In State wineries say it’s a great year for grapes, The Detroit News shares an upbeat feeling around Michigan’s 2016 wine vintage and grape harvest:
“Anybody I’ve interacted with for any reason, they’re very excited about what they’re working with,” says Lee Lutes, head winemaker at Black Star Farms near Traverse City. “Some of that enthusiasm is the fact that we have fruit again — some of it is the quality, and some of it is exceptional. I think we are going to see some fantastic wines come out of this vintage.”
Frigid winters contributed to dismal harvests the past two falls. In 2014, Michigan winemakers lost a majority of their crops to the extreme cold. And last year, up to 75 percent of the wine crop was decimated because of winter, a late spring and, in northern Michigan, a late-summer hail storm. Many wineries were forced to supplement their vintages with grapes and juice bought from out-of-state growers.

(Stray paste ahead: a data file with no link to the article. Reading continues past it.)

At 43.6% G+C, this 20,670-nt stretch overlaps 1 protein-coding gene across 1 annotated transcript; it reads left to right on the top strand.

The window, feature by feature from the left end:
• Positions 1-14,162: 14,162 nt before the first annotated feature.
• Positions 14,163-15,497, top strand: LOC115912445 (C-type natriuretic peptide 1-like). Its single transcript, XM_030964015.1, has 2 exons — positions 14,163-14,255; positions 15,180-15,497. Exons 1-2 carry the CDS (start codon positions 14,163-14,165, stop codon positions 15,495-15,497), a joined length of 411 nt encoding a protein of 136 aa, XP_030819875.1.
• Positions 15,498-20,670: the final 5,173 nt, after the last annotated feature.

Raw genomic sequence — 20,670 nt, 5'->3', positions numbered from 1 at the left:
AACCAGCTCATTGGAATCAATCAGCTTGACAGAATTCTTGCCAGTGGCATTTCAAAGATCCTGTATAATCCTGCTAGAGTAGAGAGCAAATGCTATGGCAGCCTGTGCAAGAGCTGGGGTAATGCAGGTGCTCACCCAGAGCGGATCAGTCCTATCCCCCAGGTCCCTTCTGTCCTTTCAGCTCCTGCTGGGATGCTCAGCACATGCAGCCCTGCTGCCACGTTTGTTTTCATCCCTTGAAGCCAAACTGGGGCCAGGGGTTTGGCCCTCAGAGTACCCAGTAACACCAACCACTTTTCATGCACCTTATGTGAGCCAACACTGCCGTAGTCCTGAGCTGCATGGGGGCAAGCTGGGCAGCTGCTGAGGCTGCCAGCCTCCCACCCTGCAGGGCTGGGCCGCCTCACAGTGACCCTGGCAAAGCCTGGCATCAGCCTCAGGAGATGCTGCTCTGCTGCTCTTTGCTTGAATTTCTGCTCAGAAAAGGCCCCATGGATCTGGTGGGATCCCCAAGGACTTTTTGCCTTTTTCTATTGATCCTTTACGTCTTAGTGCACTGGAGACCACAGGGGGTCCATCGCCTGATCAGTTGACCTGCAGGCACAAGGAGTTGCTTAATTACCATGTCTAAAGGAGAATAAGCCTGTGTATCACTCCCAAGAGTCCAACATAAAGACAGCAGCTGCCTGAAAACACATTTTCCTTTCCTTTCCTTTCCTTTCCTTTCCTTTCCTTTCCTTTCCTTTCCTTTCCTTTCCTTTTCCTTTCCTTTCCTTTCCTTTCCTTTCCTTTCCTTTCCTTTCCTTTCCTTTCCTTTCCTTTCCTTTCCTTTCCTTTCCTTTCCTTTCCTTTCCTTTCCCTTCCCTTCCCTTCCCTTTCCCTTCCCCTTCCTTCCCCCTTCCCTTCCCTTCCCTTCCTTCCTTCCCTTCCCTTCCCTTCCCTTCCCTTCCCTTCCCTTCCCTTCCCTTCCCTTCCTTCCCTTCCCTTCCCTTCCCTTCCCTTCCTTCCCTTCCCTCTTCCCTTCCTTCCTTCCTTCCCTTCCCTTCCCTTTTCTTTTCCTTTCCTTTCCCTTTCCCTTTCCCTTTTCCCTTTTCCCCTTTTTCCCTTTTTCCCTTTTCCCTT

“Winemakers are very excited about the harvest this year,” said Karel Bush, executive director of the Michigan Grape and Wine Industry Council. “After that second brutal winter, some vineyards had to buy from elsewhere and that made it very difficult for them, especially if their business model is to be an estate winery. You have to be open, you have bills to pay, staff to pay, so you had to buy grapes and juice from elsewhere. This year, they’re delighted to have their own crop to work with.”
It’s good news for an industry that continues to grow and is winning accolades for both white and red varietals, most notably chardonnay, riesling, cabernet franc and pinot noir. Home to more than 120 wineries, Michigan ranks 10th in the nation in production, producing more than 2.5 million gallons a year — a number expected to be reached again this year. And wineries, with their ever-expanding tasting rooms and activities, have become a big business across the state, attracting more than 2 million visitors a year.
Read on for more!